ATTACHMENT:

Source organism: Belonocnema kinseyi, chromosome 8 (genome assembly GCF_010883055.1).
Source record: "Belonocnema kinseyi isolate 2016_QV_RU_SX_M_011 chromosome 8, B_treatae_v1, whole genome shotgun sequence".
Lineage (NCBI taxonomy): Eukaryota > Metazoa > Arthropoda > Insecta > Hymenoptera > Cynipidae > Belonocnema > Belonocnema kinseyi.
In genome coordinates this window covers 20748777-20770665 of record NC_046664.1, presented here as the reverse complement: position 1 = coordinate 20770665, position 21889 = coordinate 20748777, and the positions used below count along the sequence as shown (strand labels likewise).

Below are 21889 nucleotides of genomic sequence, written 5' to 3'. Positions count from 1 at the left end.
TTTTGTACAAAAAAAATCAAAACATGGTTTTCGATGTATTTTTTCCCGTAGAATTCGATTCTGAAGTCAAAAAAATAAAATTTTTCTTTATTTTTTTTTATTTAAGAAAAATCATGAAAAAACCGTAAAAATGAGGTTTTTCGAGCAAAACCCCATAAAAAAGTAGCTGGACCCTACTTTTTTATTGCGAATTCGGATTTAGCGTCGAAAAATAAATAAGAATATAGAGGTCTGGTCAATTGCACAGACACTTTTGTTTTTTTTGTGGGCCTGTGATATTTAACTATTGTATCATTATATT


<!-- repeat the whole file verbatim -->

Source organism: Belonocnema kinseyi, chromosome 8 (genome assembly GCF_010883055.1).
Source record: "Belonocnema kinseyi isolate 2016_QV_RU_SX_M_011 chromosome 8, B_treatae_v1, whole genome shotgun sequence".
Lineage (NCBI taxonomy): Eukaryota > Metazoa > Arthropoda > Insecta > Hymenoptera > Cynipidae > Belonocnema > Belonocnema kinseyi.
In genome coordinates this window covers 20748777-20770665 of record NC_046664.1, presented here as the reverse complement: position 1 = coordinate 20770665, position 21889 = coordinate 20748777, and the positions used below count along the sequence as shown (strand labels likewise).

Below are 21889 nucleotides of genomic sequence, written 5' to 3'. Positions count from 1 at the left end.
TTTTGTACAAAAAAAATCAAAACATGGTTTTCGATGTATTTTTTCCCGTAGAATTCGATTCTGAAGTCAAAAAAATAAAATTTTTCTTTATTTTTTTTTATTTAAGAAAAATCATGAAAAAACCGTAAAAATGAGGTTTTTCGAGCAAAACCCCATAAAAAAGTAGCTGGACCCTACTTTTTTATTGCGAATTCGGATTTAGCGTCGAAAAATAAATAAGAATATAGAGGTCTGGTCAATTGCACAGACACTTTTGTTTTTTTTGTGGGCCTGTGATATTTAACTATTGTATCATTATATT